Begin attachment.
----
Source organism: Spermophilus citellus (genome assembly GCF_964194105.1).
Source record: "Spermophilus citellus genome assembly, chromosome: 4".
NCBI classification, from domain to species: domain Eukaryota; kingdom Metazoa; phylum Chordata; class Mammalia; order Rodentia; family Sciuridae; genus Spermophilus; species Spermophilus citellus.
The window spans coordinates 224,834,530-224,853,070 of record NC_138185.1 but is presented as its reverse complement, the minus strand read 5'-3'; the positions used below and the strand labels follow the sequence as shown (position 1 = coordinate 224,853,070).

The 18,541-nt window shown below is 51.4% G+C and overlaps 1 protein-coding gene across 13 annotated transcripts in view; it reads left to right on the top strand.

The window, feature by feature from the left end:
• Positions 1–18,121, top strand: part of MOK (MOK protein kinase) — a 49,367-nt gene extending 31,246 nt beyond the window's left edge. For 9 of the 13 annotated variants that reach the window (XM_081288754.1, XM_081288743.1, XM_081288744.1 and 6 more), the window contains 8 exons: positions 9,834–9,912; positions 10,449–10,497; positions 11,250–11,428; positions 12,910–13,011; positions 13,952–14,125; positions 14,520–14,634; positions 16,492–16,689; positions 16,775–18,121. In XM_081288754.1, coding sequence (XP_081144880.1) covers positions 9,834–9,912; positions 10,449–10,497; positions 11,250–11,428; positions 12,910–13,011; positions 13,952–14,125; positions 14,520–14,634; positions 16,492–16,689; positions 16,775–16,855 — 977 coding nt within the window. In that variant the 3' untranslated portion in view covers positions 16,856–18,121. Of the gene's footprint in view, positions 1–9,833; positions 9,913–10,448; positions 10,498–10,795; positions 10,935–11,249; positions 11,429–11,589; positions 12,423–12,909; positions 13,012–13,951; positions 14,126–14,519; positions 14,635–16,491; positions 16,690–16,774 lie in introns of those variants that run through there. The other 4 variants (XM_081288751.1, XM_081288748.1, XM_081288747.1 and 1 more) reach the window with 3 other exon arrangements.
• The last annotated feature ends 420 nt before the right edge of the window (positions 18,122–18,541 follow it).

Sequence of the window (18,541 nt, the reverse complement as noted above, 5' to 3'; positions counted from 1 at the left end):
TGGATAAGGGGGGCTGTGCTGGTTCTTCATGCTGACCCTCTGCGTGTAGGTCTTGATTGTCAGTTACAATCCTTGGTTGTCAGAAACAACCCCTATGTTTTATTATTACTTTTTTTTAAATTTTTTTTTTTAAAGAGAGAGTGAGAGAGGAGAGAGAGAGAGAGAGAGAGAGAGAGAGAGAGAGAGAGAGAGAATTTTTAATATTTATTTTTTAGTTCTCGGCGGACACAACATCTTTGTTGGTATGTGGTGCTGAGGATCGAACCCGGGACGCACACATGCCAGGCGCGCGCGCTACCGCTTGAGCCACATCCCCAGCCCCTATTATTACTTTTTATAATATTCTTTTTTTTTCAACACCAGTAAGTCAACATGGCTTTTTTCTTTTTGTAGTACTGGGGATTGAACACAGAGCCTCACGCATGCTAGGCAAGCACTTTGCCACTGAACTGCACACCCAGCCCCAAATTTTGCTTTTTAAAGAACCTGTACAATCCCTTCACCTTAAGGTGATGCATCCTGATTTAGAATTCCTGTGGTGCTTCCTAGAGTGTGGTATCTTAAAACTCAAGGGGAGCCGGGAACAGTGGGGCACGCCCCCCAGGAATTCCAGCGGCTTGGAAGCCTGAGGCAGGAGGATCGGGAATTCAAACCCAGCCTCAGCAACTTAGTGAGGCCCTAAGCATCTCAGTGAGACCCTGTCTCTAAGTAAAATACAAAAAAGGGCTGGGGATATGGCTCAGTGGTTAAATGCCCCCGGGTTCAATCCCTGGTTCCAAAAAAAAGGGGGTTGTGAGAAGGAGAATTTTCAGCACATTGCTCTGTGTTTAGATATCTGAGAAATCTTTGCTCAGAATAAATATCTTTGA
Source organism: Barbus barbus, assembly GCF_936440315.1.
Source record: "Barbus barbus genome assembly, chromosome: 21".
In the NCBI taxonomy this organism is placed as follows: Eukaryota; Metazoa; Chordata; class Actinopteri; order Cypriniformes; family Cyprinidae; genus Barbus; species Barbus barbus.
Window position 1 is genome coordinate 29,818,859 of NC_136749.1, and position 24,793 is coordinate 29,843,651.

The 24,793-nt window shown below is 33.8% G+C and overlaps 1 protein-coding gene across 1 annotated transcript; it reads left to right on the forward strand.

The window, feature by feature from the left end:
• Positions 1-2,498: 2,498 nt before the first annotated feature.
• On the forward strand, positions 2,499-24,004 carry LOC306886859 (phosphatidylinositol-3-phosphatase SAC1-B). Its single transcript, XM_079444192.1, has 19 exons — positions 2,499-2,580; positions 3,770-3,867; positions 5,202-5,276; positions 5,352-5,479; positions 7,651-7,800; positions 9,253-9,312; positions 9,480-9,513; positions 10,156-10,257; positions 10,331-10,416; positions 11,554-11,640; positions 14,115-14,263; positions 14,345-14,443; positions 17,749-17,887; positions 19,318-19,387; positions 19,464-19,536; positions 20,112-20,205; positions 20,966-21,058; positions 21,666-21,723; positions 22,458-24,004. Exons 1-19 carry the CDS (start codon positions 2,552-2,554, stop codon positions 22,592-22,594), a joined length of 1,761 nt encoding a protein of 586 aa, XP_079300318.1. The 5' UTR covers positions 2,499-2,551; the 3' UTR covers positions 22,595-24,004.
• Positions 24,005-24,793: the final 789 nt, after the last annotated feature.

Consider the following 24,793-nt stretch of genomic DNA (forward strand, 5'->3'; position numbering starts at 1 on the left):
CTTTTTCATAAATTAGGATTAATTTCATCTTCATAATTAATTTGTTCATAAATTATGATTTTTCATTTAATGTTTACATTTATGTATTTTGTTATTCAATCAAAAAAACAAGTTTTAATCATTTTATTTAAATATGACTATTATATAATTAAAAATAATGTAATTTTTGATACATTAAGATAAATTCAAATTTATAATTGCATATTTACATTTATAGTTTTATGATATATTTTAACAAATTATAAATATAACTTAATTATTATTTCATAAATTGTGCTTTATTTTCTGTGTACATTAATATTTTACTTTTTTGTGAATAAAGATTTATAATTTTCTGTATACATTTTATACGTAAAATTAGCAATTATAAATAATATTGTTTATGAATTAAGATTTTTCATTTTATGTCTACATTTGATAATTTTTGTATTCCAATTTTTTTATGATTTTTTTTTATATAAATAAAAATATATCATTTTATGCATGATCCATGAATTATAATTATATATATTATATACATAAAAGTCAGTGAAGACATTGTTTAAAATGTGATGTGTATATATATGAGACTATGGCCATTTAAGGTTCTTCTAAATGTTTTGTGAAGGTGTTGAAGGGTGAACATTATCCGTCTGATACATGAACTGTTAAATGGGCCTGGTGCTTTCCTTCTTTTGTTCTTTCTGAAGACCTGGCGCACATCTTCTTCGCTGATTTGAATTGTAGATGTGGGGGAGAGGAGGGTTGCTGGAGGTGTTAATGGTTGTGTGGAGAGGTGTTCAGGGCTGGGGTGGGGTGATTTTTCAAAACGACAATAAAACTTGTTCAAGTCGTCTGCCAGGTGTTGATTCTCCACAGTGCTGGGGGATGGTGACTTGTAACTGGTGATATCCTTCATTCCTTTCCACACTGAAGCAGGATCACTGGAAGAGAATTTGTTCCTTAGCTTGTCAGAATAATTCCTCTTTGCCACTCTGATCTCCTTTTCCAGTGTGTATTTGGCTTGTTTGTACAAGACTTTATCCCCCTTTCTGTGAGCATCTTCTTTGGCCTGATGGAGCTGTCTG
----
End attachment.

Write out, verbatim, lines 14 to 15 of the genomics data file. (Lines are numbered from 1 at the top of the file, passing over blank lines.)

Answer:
Window position 1 is genome coordinate 29,818,859 of NC_136749.1, and position 24,793 is coordinate 29,843,651.

The 24,793-nt window shown below is 33.8% G+C and overlaps 1 protein-coding gene across 1 annotated transcript; it reads left to right on the forward strand.